Analogy establishes links between unique, non-exchangeable forms and their typological ranges. It suggests a relative coherence based on a "logique de l'ΰ-peu-prιs" (Bordieu). Moreover, beyond and between the coherence of these ranges appear hybrids, loose fragments, anomalies, mutations, innovations. Analogy and typology trace a structure, in the interstices of which chaos becomes visible.

5. Relatively stable forms as generators of unstable functions, typological coherence between unique urban facts, selection and layering within the built memory make Rossi's historical urbanity eminently fitted to function as a medium, a mediating scale (Lyndon). Rossi's architecture of the city is a construction of mimesis that ventures to reformulate the dual, exclusive, contradictory 'instances' of society into ambivalences: past and present, the individual and the collective, the unique and the common, fragment and structure, rule and freedom, chaos and order, continuity and change. Such a cultural enterprise obviously never reaches an end but presents an absent utopia that motivates constant deconstruction and reconstruction.

6. Forms that generate functions, genealogies of types, analogy, are all concepts that deal with the prevailing internal making of urban places. These processes become, however, part of a specific destination, or a characteristic role, of an individual course each city follows through history. They moreover interact with the geographic and landscape particularities which are per definition unique. In all of this accident and coincidence do play a considerable role. All-embracing historical circumstances get in a unique way entangled in and with a setting. This spatial concourse of circumstances shapes the unique and multiple context - geographical, cultural, economic, political - that will offer the framework for processes of typology and analogy. Thus emerges, in an interplay between differential identity formation and multiple but localised context, the historical city as mimesis of European culture.

2. The decline of place culture

7. The urban ambivalence, the unstable ensemble of rule and freedom, is not a comfortable condition. It continuously risks to run down in soft relativism or in trivial compromise. On the other hand, tension may also rise too high. The capacity of the stone city to structure difference is not unlimited. From the nineteenth century on, modernisation brought about a multiplication of activities, interests, utterances, cultures and contradictions - a proliferation of heterogeneity. For some time, the historical city succeeded in absorbing the acceleration of modernisation into typological "diffΰrances" and "longue durιes", by translating it into new types, morphologies, places, styles, behaviours. The city became modern "Grossstadt". However, as the pressure to accommodate ever more complex and transitory functions reaches a certain level, the historical city runs out of breath. It's memory fails, the functional capacity of typological ranges breaks down. This seems not to be a transitional period, a moment of hesitation in the trajectory of the historical city, but the emergence of a radically different mode of urbanity.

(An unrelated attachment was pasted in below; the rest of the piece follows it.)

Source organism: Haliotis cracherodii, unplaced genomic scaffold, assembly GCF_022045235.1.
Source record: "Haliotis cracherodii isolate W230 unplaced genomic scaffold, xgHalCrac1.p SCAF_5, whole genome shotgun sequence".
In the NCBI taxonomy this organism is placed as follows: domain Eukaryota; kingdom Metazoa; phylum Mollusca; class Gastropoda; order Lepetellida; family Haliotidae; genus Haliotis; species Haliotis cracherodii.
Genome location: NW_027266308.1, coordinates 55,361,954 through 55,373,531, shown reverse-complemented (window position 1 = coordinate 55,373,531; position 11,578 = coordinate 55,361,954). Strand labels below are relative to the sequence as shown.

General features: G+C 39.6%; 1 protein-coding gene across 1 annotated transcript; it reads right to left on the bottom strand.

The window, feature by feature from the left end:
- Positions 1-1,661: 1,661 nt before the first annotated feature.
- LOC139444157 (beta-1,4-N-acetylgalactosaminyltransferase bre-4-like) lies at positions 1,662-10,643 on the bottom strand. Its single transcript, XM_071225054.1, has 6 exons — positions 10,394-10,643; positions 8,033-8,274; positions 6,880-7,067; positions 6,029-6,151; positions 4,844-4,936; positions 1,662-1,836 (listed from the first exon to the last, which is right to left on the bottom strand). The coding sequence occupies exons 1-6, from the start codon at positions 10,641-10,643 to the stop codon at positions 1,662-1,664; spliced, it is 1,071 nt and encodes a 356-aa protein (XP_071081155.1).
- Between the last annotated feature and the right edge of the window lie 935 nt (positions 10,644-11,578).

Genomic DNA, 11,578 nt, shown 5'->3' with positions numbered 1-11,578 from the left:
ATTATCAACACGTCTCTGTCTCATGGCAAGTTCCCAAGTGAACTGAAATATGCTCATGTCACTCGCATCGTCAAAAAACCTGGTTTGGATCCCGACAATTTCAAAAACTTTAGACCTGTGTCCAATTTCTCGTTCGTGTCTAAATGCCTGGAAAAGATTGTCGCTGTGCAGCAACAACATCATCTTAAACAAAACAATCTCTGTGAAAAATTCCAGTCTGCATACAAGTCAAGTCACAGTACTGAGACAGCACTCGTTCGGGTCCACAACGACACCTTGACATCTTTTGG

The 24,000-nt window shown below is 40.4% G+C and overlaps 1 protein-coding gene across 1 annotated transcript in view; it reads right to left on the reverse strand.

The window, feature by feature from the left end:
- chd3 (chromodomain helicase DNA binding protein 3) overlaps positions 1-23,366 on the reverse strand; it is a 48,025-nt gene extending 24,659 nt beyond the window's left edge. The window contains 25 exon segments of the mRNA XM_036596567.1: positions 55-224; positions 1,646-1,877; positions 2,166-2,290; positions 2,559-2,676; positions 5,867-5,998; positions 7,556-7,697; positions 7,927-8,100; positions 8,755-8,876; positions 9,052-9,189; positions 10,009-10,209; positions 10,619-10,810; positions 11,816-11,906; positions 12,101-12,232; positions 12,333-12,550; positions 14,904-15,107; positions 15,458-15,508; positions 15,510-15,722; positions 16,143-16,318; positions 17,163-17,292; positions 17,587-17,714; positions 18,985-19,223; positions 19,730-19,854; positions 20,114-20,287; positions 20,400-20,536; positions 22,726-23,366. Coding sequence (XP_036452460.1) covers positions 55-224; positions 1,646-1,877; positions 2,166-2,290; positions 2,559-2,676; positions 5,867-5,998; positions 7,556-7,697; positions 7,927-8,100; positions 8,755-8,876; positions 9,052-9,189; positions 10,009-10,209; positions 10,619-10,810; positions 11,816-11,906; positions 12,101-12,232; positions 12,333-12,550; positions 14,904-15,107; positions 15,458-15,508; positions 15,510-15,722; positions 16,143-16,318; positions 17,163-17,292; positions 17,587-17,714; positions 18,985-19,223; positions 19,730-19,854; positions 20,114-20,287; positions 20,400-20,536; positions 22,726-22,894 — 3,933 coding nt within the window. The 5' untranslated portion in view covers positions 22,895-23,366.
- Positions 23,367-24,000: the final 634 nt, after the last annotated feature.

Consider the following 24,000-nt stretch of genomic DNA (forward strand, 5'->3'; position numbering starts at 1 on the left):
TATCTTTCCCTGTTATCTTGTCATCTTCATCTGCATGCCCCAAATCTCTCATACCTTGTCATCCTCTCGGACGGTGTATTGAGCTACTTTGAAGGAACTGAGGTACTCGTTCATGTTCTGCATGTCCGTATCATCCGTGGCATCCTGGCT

Many authors try to give an overall description of such a new urbanity. Francesco Dal Co positions "the metropolis", city with meteoric development but devoid of historical depth - Los Angeles, Jakarta - versus the "Grossstadt", the modernised historical city described by Rossi - Milan, Vienna. For Jameson, Harvey and Castells this other urbanity relates to a different mode of production, a different phase in the development of capitalism. Informatics and telecommunication progressively broke the link between urban concentration and the localisation of production and consumption, a link which had already considerably slackened because of the generalisation of private road traffic. Power, decision making, production, distribution, accumulation of capital sever their contract with urban places. They are no longer interested in the places offered by the compact city, in spatial synergy, in direct physical proximity of goods, peoples, services. Traffic- and communication networks disenclose a boundless and unstructured space, a diffuse reach in which all and sundry, information, knowledge, decisions, money, services, people and goods may simply come from everywhere and go to anywhere. The "informational mode" (Castells) no longer depends upon existing places but searches for appropriate locations for specific facets of production and consumption no matter where these are to be found. The diffuse economy invests only exceptionally in a real "informational city" (Castells). Usually, the "space of flow" dissociates itself from the existing urban space, "the space of place" (Castells). Harvey considers the locational sprawl and the ad hoc reconcentration as a "Global Village". Webber's compound term "non-place urban realm" might be the most suggestive one.

Whatever it may be, the "space of flow", "non-place urban realm", the "metropolis" appears as an entire different mode of urbanity. In contexts where historical urbanity is not fully developed this new modus bluntly dominates the present day urban reality. In the European context the "space of flow" glides without consideration over and through the historical urbanity and the rural landscape. Inside as well as outside the city she concretises herself by means of a completely different formal and functional vocabulary, or a heterologous spatial syntax, of other principles of semiosis. Metropolitan urbanity is "instant city", city of speed, change and transience. The city that has no time, not even for types and analogies. A city that prefers functions to forms. In the metropolis functions do not appropriate places but rent and vacate them. In metropolitan formal dynamics replacement, addition and juxtaposition take over from gradual transformation, stratification and interaction. Dispersal overrules steady growth. Metropolitan appearances like cladding, imagery, artificial light. Sensation and spectacle replace memory, expectation drives out recollection. Under the shiny surfaces of the metropolitan, there is often no depth.